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Am Fam Physician. 2004;70(10):1860

to the editor: We read with interest the article, “Necrotizing (Malignant) External Otitis,”1 by Drs. Handzel and Halperin in the July 15, 2003, issue of American Family Physician, and would like to present our experience in the treatment of malignant external otitis.

Between 1998 and 2003, nine patients (three women and six men) with a mean age of 64.8 years were treated for malignant external otitis at our department of otolaryngology. All treated patients had diseases that could affect their immune system, such as diabetes (seven patients), leukemia (one patient), and bronchial asthma (one patient). Five of the nine patients had palsy of at least one of the cranial nerves. Standard therapy included local treatment of the auditory canal, long-term systemic antibiotic therapy, radical mastoidectomy (two patients), and petrosectomy (one patient). Eight of the nine patients underwent hyperbaric oxygenation. One patient did not qualify for this treatment because of pulmonary contraindications. All eight patients received 100 percent oxygen in a multiplace chamber under 2.5 standard atmospheres of pressure (ATA) for 60 minutes (with two five-minute breaks) once daily, five days a week. The pressure inside the hyperbaric chamber was achieved by compressed air. The total number of sessions depended on clinical status. The mean number of hyperbaric oxygen sessions was 22.1 (range: 16 to 25 sessions). We received good results in all eight patients who were treated with hyperbaric oxygen. Headache and discharge from the ear ceased, bacteriologic examinations of the ear swabs were negative, and changes in bone scintigraphy decreased; however, cranial nerve palsy was still observed. Follow-up ranged from nine months to four years. Malignant external otitis is not a primary indication for hyperbaric oxygen according to the Undersea and Hyperbaric Medicine Society (UHMS) and the European Committee for Hyperbaric Medicine (ECHM). However, we found hyperbaric oxygen very helpful in the adjunctive treatment of malignant external otitis because it proved to be effective in normalizing oxygen tension, which is necessary for the following: (1) destruction of bacteria by polymorphonuclear leucocytes; (2) stimulation of neo-vascular formation; and (3) stimulation of osteoclastic and osteoblastic activity. Our clinical observations confirm the experience of other authors.26 The rarity of this disease makes it difficult to organize prospective, randomized, double-blind clinical trials that demonstrate the real benefits of hyperbaric oxygen in treating malignant external otitis. For this reason, any clinical experience and observations of this disease are of great value.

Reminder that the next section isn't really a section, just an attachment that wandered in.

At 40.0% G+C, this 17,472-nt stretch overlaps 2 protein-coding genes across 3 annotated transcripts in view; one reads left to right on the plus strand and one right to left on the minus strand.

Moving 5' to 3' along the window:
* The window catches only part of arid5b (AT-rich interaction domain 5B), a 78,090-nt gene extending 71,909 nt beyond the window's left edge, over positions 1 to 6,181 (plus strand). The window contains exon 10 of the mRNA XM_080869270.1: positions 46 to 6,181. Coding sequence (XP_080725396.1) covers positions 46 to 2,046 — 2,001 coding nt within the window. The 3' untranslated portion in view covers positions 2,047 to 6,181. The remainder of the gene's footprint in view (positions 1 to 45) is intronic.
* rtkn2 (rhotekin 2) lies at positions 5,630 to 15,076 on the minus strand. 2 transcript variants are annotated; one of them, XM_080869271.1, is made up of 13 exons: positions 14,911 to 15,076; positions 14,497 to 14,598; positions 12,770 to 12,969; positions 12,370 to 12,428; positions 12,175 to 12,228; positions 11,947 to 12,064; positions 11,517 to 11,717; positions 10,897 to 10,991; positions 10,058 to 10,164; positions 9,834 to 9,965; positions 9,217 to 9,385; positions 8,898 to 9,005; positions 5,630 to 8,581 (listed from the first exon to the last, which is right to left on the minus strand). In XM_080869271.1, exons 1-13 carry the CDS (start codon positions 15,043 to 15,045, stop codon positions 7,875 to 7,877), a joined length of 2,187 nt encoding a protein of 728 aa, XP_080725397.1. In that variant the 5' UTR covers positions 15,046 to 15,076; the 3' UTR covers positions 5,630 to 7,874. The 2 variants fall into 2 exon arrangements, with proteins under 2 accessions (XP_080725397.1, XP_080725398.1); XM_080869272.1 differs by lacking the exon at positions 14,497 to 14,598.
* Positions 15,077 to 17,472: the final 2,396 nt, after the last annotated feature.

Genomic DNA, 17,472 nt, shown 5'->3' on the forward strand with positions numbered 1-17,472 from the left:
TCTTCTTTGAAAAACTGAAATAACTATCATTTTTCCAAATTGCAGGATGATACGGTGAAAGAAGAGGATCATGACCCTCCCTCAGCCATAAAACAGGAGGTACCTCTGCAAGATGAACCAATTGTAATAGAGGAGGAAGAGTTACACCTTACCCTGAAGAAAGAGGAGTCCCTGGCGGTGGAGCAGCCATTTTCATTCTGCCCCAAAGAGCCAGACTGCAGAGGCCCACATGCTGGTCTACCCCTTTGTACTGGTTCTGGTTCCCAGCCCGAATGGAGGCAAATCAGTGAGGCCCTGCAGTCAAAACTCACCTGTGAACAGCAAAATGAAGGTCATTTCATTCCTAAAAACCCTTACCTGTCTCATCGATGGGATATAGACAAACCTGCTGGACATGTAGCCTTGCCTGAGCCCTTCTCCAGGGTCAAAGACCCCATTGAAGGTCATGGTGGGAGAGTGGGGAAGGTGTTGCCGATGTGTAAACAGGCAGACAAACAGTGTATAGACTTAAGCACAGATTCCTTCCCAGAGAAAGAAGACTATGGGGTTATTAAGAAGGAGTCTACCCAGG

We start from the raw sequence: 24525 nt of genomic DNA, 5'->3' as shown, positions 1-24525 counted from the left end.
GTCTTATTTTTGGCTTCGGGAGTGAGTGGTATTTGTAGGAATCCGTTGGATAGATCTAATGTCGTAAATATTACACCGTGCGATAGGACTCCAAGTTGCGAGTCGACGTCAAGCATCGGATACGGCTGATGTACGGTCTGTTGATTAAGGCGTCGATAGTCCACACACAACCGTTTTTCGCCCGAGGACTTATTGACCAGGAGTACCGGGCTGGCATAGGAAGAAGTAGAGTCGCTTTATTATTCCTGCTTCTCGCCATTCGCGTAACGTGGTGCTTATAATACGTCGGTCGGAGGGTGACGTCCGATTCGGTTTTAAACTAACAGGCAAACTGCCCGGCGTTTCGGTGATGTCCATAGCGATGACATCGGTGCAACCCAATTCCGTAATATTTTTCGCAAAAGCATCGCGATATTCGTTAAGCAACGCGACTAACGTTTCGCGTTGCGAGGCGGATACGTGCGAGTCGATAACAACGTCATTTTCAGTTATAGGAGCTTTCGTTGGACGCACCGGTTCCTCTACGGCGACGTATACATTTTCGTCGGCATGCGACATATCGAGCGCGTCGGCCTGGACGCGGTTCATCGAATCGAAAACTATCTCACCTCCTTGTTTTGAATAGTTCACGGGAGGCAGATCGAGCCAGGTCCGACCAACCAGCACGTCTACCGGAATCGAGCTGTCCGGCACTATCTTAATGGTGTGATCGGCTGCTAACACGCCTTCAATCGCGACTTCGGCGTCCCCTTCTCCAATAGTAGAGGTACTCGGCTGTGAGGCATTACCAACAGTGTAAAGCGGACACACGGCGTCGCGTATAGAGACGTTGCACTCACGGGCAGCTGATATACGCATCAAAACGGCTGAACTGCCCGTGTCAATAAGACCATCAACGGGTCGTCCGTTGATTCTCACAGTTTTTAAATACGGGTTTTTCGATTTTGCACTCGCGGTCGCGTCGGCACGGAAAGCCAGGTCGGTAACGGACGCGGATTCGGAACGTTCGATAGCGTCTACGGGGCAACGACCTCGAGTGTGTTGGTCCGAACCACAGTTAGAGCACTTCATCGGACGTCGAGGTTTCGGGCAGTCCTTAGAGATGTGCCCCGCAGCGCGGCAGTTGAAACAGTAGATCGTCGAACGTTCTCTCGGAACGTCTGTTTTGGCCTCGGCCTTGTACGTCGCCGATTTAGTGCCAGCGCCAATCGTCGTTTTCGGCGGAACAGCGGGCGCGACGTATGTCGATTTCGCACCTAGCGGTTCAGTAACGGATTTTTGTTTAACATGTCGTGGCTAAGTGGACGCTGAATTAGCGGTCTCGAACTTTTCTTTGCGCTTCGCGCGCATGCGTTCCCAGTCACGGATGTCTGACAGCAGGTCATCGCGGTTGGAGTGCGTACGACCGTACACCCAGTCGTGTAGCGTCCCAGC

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This series is coordinated by Kenny Lin, MD, MPH, deputy editor.

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